The cost of urban heritage: discussion with Bertrand Jolit

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This article summarizes the thoughts that emerged during an interview with Mr. Bertrand Jolit on 8th February 2015) discussing the management of urban heritage as a form of private property and, by extension, the role it plays in the formation of a collective asset for the character of an area. As the abstract of an article by Einar Bowitz and Karin Ibenholt says: “Investments in cultural heritage are often claimed to be beneficial for a local economy, not only in terms of cultural consumption, but also in the form of increased employment and income” 2, the literature on this matter, even if the methods to calculate direct and indirect impacts are still very basic, is increasing. Heritage is considered as a socio-economic development factor, but the first sector that is addressed by heritage conservation projects is cultural tourism and visits, which often lead to a staged heritage. But what about ordinary, everyday life in added-value heritage buildings? How do ordinary people, owners of ‘old’ buildings, deal with costly restorations, constraining rules, and lack of skills (starting with their own, but going up to craftsmen)? How does the action of ‘ordinary’ people (as well owners and professionals) contribute to the general and overall conservation of the built up heritage (made up of both tangible and intangible components)? How does it keep heritage alive? How does it avoid having ‘only’ protected monuments that are preserved? If, following the more recent theories, we assume that there is no conservation without social conservation, what is the role individuals are playing in sustaining a complex, complete and general heritage environment?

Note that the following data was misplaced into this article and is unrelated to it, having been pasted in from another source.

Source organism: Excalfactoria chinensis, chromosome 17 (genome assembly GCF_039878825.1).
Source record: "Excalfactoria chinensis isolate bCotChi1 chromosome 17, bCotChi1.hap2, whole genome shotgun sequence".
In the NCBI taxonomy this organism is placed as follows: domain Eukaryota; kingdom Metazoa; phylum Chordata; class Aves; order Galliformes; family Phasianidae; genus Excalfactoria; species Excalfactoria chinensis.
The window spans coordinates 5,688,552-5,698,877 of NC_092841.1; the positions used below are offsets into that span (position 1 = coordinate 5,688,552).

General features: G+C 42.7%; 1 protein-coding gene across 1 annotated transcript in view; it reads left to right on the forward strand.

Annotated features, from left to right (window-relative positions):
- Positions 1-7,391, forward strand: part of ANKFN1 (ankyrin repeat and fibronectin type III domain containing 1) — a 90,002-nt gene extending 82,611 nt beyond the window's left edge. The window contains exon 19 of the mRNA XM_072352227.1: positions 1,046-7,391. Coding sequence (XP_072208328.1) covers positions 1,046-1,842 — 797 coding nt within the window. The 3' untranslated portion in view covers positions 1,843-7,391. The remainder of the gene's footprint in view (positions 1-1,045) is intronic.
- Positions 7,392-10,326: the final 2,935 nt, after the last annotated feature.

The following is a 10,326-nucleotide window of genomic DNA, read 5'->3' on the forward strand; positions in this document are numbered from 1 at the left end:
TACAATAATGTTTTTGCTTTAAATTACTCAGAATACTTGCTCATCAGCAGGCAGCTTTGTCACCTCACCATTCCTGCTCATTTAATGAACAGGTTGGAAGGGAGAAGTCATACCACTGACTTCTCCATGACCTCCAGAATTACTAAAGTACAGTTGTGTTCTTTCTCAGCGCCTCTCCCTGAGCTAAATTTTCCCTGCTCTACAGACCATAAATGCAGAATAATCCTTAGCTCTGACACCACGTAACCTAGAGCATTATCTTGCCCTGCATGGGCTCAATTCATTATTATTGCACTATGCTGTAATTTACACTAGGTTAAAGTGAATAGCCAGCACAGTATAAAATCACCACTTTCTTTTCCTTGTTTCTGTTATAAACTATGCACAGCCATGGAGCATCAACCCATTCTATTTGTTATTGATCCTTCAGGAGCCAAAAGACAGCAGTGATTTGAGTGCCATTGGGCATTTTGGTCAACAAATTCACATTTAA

Sustainability in heritage protected areas : Book of Proceedings of the 5th AESOP European Urban Summer School Tours, France, from 1st – 8th September 2014
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